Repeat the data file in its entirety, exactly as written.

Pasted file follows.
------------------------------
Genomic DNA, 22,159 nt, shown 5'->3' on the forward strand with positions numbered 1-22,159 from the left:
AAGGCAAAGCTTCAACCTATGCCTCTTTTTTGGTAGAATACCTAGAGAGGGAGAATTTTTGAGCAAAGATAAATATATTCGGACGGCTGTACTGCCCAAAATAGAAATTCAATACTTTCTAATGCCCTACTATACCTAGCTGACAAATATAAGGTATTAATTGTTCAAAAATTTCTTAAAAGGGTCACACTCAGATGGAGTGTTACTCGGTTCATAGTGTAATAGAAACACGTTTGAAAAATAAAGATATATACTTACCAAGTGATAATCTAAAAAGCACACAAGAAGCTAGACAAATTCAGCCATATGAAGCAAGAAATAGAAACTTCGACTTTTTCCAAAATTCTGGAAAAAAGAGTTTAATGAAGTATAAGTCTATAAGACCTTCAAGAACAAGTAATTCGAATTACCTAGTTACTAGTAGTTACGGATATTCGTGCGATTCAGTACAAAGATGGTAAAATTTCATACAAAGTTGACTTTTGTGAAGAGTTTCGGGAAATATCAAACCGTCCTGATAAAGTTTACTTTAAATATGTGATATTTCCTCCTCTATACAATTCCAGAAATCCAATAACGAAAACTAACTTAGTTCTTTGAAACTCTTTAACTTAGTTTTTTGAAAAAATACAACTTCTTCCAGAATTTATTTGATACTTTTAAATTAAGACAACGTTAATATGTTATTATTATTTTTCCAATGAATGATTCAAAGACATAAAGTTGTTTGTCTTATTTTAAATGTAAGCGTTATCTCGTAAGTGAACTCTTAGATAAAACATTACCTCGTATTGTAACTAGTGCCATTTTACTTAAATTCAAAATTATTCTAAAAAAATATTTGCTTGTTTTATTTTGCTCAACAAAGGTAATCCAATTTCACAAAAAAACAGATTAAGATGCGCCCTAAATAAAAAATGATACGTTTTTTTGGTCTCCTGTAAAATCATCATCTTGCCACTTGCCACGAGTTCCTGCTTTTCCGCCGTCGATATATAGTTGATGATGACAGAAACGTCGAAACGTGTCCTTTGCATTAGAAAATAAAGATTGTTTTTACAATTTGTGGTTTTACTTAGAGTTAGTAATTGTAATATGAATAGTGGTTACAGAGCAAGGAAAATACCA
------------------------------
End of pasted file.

Genomic DNA, 22,159 nt, shown 5'->3' on the forward strand with positions numbered 1-22,159 from the left:
AAGGCAAAGCTTCAACCTATGCCTCTTTTTTGGTAGAATACCTAGAGAGGGAGAATTTTTGAGCAAAGATAAATATATTCGGACGGCTGTACTGCCCAAAATAGAAATTCAATACTTTCTAATGCCCTACTATACCTAGCTGACAAATATAAGGTATTAATTGTTCAAAAATTTCTTAAAAGGGTCACACTCAGATGGAGTGTTACTCGGTTCATAGTGTAATAGAAACACGTTTGAAAAATAAAGATATATACTTACCAAGTGATAATCTAAAAAGCACACAAGAAGCTAGACAAATTCAGCCATATGAAGCAAGAAATAGAAACTTCGACTTTTTCCAAAATTCTGGAAAAAAGAGTTTAATGAAGTATAAGTCTATAAGACCTTCAAGAACAAGTAATTCGAATTACCTAGTTACTAGTAGTTACGGATATTCGTGCGATTCAGTACAAAGATGGTAAAATTTCATACAAAGTTGACTTTTGTGAAGAGTTTCGGGAAATATCAAACCGTCCTGATAAAGTTTACTTTAAATATGTGATATTTCCTCCTCTATACAATTCCAGAAATCCAATAACGAAAACTAACTTAGTTCTTTGAAACTCTTTAACTTAGTTTTTTGAAAAAATACAACTTCTTCCAGAATTTATTTGATACTTTTAAATTAAGACAACGTTAATATGTTATTATTATTTTTCCAATGAATGATTCAAAGACATAAAGTTGTTTGTCTTATTTTAAATGTAAGCGTTATCTCGTAAGTGAACTCTTAGATAAAACATTACCTCGTATTGTAACTAGTGCCATTTTACTTAAATTCAAAATTATTCTAAAAAAATATTTGCTTGTTTTATTTTGCTCAACAAAGGTAATCCAATTTCACAAAAAAACAGATTAAGATGCGCCCTAAATAAAAAATGATACGTTTTTTTGGTCTCCTGTAAAATCATCATCTTGCCACTTGCCACGAGTTCCTGCTTTTCCGCCGTCGATATATAGTTGATGATGACAGAAACGTCGAAACGTGTCCTTTGCATTAGAAAATAAAGATTGTTTTTACAATTTGTGGTTTTACTTAGAGTTAGTAATTGTAATATGAATAGTGGTTACAGAGCAAGGAAAATACCA